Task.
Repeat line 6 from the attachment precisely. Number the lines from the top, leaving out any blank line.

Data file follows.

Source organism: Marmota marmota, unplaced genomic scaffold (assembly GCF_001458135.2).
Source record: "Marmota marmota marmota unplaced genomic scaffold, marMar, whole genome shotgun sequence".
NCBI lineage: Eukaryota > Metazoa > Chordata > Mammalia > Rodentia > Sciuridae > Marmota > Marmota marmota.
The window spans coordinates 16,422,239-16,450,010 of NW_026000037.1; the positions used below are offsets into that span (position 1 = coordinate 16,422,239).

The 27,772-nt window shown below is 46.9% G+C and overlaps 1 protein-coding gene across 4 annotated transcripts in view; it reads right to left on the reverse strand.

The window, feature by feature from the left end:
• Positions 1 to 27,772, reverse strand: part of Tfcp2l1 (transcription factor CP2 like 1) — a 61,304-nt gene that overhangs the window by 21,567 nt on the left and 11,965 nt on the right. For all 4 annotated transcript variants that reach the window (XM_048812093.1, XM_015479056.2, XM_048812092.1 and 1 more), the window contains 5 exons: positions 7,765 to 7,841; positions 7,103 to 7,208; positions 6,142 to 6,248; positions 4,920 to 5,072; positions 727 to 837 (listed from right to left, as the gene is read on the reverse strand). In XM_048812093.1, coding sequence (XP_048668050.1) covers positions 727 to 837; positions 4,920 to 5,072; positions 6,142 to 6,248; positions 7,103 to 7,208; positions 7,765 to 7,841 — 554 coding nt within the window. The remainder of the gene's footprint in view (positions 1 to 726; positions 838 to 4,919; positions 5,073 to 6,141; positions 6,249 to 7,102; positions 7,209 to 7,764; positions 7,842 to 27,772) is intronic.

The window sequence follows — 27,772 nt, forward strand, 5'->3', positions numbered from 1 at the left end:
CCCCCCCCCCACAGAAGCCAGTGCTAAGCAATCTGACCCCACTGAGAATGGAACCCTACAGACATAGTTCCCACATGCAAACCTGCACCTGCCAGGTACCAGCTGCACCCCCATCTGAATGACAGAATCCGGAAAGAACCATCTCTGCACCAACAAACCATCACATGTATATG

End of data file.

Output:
The window, feature by feature from the left end: